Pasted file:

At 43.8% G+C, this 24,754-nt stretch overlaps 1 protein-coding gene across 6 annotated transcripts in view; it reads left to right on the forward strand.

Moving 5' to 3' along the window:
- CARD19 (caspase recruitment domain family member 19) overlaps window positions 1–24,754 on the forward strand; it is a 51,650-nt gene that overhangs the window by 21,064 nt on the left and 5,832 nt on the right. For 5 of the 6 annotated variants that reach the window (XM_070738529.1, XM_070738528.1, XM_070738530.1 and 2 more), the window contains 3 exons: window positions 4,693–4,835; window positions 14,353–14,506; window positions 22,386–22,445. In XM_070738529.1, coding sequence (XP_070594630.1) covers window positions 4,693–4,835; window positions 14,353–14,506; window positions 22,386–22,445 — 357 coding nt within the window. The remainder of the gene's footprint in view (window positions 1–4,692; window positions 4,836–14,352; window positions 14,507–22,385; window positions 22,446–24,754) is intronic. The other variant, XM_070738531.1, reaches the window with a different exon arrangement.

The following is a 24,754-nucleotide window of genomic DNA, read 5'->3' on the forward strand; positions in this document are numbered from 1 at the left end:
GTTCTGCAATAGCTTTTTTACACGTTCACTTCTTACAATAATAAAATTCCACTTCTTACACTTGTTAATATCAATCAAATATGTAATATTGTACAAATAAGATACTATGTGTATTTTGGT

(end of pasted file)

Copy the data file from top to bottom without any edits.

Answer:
At 43.8% G+C, this 24,754-nt stretch overlaps 1 protein-coding gene across 6 annotated transcripts in view; it reads left to right on the forward strand.

Moving 5' to 3' along the window:
- CARD19 (caspase recruitment domain family member 19) overlaps window positions 1–24,754 on the forward strand; it is a 51,650-nt gene that overhangs the window by 21,064 nt on the left and 5,832 nt on the right. For 5 of the 6 annotated variants that reach the window (XM_070738529.1, XM_070738528.1, XM_070738530.1 and 2 more), the window contains 3 exons: window positions 4,693–4,835; window positions 14,353–14,506; window positions 22,386–22,445. In XM_070738529.1, coding sequence (XP_070594630.1) covers window positions 4,693–4,835; window positions 14,353–14,506; window positions 22,386–22,445 — 357 coding nt within the window. The remainder of the gene's footprint in view (window positions 1–4,692; window positions 4,836–14,352; window positions 14,507–22,385; window positions 22,446–24,754) is intronic. The other variant, XM_070738531.1, reaches the window with a different exon arrangement.

The following is a 24,754-nucleotide window of genomic DNA, read 5'->3' on the forward strand; positions in this document are numbered from 1 at the left end:
GTTCTGCAATAGCTTTTTTACACGTTCACTTCTTACAATAATAAAATTCCACTTCTTACACTTGTTAATATCAATCAAATATGTAATATTGTACAAATAAGATACTATGTGTATTTTGGT